Quality increased as the human community developed through time. In primitive communities, food seekers faced the dilemma of whether products were edible or poisonous. First, hunters needed to choose the most quality wood for their bows and arrows. After that, craftsmanship appeared and people started to buy products in village markets. Customers developed their own methods of testing and inspection of product quality, and some of them are still actively used today.
On the other hand, craftsmen tried to produce goods which met the customer’s requirements and with that to build their reputation in the community. A craftsman’s reputation was important warranty on product quality.
In order to expand from a simple village to the city, more powerful transportation vehicles were built which opened many possibilities for international trade. Craftsmen and customers no longer met face to face at the market and products were made in the chain between suppliers, manufacturer and the customer. Traders appeared and manufacturers and customers didn’t need to know each other anymore.
Manufacturer reputation ceased to be a warranty of quality. The need for written warranties appeared. The first written warranty found in the ruins of Nipur in old Babylon, dated from 423 BC and it was written on a clay panel.
In the middle ages, craftsmen joined and formed guilds, which were very active in quality planning and management. Quality assurance was achieved through apprentice learning sills with the requirement of passing the final exam, representing proof he had gained the skills and abilities to perform certain craftworks.
Specifications for the input material, production and final products were introduced along with audit and control. Some products were given stamps as an additional warranty that the product met certain standards. Guilds forbade sales of products of poor quality and issued penalties for noncompliance.
Because of the increasing size of workshops, quality control was conducted by specially trained people known as controllers, and as their number increased, new departments were assembled (the forerunners of today’s quality divisions).
In the middle of the 18th century, radical changes in production in Europe occurred. With mass production and the industrial revolution, reengineering of production processes was necessary. With the growth of productivity, trade increased. This affected the need for specifications and standardization.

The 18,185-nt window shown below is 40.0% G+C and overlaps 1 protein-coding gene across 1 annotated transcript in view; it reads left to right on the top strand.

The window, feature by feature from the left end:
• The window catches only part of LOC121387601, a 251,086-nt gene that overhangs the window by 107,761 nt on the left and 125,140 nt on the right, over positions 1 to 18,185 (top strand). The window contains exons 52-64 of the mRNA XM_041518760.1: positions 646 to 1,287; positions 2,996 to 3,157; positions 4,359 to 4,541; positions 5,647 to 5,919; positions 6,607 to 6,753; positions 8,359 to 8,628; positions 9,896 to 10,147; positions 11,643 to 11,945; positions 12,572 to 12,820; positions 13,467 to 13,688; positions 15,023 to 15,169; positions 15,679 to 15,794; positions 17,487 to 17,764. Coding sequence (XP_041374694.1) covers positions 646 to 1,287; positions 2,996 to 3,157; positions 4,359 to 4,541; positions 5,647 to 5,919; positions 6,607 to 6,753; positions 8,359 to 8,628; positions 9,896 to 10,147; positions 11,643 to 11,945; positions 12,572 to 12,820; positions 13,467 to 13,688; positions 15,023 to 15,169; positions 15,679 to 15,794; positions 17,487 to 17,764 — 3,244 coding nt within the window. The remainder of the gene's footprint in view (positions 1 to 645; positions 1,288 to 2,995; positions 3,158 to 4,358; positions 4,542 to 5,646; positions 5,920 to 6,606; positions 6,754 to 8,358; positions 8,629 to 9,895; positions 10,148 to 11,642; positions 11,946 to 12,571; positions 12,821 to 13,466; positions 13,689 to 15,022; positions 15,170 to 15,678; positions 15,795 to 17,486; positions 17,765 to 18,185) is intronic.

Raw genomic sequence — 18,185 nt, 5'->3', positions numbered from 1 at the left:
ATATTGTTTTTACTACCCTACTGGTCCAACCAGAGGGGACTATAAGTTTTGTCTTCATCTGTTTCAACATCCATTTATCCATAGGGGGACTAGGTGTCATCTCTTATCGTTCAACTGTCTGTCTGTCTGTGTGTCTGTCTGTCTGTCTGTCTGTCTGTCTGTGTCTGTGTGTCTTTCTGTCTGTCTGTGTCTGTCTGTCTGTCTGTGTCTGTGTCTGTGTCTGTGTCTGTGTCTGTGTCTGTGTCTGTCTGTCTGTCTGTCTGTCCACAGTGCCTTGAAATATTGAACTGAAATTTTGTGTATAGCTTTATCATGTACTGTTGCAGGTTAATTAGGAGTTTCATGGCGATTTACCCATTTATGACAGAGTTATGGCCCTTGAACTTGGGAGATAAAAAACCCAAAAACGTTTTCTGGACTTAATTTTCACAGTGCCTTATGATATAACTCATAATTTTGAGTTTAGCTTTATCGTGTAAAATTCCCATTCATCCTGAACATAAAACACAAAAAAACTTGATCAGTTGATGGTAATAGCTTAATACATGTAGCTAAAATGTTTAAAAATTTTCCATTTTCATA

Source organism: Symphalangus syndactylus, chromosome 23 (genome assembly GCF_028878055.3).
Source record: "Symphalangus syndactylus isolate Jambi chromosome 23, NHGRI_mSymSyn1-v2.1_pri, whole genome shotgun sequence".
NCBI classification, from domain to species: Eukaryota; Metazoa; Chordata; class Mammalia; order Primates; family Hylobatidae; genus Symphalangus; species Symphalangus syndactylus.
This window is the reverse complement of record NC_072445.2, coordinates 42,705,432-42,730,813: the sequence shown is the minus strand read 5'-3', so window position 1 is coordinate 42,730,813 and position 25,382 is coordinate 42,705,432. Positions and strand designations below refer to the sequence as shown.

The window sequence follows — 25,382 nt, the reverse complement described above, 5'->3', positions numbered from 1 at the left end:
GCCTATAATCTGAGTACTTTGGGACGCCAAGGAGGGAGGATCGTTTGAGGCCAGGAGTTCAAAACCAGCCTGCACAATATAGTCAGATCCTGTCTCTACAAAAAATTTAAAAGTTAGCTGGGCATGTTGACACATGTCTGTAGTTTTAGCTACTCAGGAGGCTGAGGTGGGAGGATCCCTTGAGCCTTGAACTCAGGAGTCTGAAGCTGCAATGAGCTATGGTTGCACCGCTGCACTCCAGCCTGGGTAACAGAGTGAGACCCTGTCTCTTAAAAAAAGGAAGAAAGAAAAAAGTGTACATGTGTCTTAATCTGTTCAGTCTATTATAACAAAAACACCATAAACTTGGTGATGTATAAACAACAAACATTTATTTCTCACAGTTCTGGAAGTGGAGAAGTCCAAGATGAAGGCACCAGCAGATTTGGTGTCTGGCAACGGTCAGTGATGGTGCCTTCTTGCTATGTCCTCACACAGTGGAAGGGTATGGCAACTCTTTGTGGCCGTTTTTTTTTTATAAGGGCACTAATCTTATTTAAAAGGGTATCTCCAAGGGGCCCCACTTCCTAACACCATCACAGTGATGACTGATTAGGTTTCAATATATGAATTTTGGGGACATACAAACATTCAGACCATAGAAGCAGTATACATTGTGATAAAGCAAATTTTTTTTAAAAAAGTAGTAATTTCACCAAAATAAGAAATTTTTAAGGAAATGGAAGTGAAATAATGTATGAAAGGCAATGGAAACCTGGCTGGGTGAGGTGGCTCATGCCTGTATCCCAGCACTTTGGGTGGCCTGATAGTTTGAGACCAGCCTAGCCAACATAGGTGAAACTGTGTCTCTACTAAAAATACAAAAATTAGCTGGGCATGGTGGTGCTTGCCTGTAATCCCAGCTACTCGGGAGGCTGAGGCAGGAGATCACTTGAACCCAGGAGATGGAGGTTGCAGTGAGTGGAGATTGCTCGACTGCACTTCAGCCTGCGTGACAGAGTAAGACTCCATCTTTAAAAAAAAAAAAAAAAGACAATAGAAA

The main task of quality controllers was to assure quality with final product control. Managers focused on achieving productivity, which required the development of large industrial organizations that used a large amount of equipment, material and other products. Customers and consumers could define and demand a certain level of quality, which deliverers needed to fulfill.
Audits were introduced and conducted before and during the contract period. Because standards did not exist at the beginning, every consumer defined quality in its own way and suppliers were often faced with contradictory requirements. Quality achieved its full affirmation in the second half of the 20th century, when new concepts and methods for quality control and assurance came into use.
This was related to Japan’s economy in the period after World War II. In most literature, this marks the beginning of the quality revolution which lasted to the end of the 90s in the 20th century. In Japan, an approach to quality was developed which was different from the approach in America. The Japanese accepted a new approach to quality management. In that time, many different experts came from America to help with the development of Japan’s industry. Among them, Deming and Juran represented experts who talked about the need for quality assurance and control. In the '70s Japan became a world leader in quality and a strong economic force. Nowadays, at the beginning of the 21st century, quality represents basic business strategy. It is a central and essential part of market relationships. Today, quality management is a leading factor of competitive business in all areas. As the 20th century continues to be remembered as the century of productivity, the 21st century will perhaps be remembered as the century of quality.
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